Microsoft has announced its upcoming version of Windows OS i.e. Windows 11 which is due for Fall 2021. The first build of Windows 11 in the dev channel is available for insiders. Although it’s working fine, the company wants to make sure that it’s perfect and will add more stuff before releasing the stable for everyone.
There are some users who want to install Windows 11 but keep in mind that it’s not stable they want to use Windows 10 sidewise. If you made upto this blog post, then you’re one out of them for sure.
Fortunately, you can Dual Boot Windows 11 with Windows 10. The good thing about this is that you can use Windows 11 without saying goodbye to Windows 10. Apart from that, Windows 11 is new so it will take some for users to adopt it.
Dual Boot Windows 10 and Windows 11
In this blog post, we will cover one of the easiest ways to dual boot Windows 10 and Windows 11 on your device.
Before continuing with the process, ensure you have created a bootable USB drive of Windows 11. If you don’t have one, download Windows 11 ISO image and then create it.
(THIS IS AN OPTIONAL STEP) Ensure you have more than two partitions on your PC. You will need one partition for Windows 10, and the other partition for Windows 11. You can shrink an existing partition to create a new partition using disk management. To create the partition, follow the steps given below.
Boot into Windows 10
In the Start menu search type Disk Management, when “Create and Format hard disk partition” appears in search results, click to open it.
Now select the disk you want to shrink. Right-click on it, and then click on Shrink volume. You will be asked to enter the amount of space you need to shrink in MB. Once done, click on Shrink.
Note – You need to create a partition of 64 GB or greater (recommended by Microsoft) for installing Windows 11 and name it Windows 11. If want to install the latest updates, then create a large partition.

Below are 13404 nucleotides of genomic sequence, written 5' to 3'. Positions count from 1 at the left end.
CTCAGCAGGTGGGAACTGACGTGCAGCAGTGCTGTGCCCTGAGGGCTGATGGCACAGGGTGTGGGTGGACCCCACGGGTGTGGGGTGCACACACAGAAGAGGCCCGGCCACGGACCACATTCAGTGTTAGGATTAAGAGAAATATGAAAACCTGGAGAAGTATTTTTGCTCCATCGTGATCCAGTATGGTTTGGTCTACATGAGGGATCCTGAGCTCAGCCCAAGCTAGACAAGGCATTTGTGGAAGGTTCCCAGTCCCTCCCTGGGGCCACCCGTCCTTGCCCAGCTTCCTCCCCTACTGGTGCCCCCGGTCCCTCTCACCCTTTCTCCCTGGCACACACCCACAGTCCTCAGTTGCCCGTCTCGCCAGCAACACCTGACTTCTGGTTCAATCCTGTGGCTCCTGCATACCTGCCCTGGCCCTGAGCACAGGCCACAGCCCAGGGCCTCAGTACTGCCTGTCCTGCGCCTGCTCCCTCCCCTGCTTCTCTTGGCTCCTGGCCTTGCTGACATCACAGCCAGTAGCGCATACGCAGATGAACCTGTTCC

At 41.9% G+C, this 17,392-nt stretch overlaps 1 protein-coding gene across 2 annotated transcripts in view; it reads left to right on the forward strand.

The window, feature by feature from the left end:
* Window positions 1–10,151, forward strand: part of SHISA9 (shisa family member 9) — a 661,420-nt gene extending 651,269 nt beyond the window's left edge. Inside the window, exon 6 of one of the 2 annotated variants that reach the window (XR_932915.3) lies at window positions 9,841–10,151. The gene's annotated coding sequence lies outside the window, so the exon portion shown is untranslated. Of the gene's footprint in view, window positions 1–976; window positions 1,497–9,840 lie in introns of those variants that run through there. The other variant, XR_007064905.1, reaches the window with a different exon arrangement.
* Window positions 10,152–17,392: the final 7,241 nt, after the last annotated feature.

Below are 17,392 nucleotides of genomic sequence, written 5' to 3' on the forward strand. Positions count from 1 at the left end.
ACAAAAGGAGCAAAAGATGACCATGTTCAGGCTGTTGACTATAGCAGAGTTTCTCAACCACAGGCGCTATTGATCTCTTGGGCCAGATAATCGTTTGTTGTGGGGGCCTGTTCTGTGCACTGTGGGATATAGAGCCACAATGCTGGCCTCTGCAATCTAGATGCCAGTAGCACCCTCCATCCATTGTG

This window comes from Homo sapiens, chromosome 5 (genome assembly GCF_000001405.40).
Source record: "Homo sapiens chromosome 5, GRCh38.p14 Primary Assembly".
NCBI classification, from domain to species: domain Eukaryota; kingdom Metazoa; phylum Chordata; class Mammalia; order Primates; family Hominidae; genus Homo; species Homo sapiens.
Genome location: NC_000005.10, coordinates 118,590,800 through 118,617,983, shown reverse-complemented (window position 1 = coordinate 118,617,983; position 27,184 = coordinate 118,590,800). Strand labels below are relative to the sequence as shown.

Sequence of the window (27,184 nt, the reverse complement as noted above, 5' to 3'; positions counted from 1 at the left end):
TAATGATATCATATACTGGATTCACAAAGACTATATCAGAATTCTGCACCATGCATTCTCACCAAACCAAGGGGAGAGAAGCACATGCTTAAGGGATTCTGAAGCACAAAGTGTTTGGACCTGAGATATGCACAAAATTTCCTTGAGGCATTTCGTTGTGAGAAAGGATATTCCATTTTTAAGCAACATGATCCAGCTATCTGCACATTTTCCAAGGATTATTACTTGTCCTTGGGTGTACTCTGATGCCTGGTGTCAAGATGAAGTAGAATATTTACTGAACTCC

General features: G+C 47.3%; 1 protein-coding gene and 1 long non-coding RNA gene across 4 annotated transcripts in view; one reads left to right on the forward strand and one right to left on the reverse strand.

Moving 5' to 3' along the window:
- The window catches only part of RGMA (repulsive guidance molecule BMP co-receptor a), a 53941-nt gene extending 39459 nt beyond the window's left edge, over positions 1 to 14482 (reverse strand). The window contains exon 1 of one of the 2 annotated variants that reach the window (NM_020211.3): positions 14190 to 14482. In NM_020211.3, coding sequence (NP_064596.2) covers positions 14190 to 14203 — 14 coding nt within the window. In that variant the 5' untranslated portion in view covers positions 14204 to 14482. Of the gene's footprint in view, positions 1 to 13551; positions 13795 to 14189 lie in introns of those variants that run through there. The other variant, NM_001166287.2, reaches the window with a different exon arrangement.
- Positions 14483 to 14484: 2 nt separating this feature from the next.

This will create unallocated space on your system. Right-click on the select New Simple Volume. This will open New Simple Volume Wizard follow on-screen instructions and assign drive and name to drive and finish the process.
If you don’t want to give it a name, then leave it untouched, and we will deal with it in the later part of the process.
Turn off your computer, and plug in the USB drive with Windows 11.
Now press the power button, and access the boot menu on your PC. The different devices have different keys to bring Boot Options Menu. You can try any of these: Esc, F9, F12, F10, etc.
When the boot menu appears on the screen, select your Windows 11 bootable USB drive from the list and hit enter.
This will take you to Windows 11 Setup screen. Select the Language, Time and currency format, and Keyboard layout. Once done, click on next.
Click on Install Now to continue with the installation process. If you are asked for the key for Windows 11, then click on I don’t have product key to continue ahead.
Next, select the edition of Windows 11 you want to install. After selecting the Windows 11 edition, click on Next.
You will be asked to agree to the ‘Applicable notices and license terms.’ Agree to it, click on Next.
In the next window, you will see two options- Upgrade, and Custom. Simply select the Custom: Install Windows Only (Advanced) option.
Now you will be asked to select the partition on which you want to select Windows 11. The separate drive for installation of Windows 11 or Select the unallocated space that was created earlier.
The process of installing Windows 11 on your PC will begin. Your computer may restart several times during this process. Whenever your computer restarts, you may be asked to select the Windows to continue with. You might see two Windows 10 options. Select the top Windows 10 options because that is Windows 11.
After the installation process is completed, you will have to set up Windows 11. Check out the full YouTube video on how to do that:
Once you are done with the setup of Windows 11, you will have successfully dual-boot Windows 10 and Windows 11.
From now onwards whenever you restart your PC now, you will have the option to either continue with Windows 10 or with Windows 11.
Note – As of writing this blog post, the option to load Windows 11 is also labeled as Windows 10 because Windows 11 isn’t officially available for download at the moment. Once it’s available for the public you will not see this issue. So you need to keep in mind the volume in which you have installed Windows 11 to continue.
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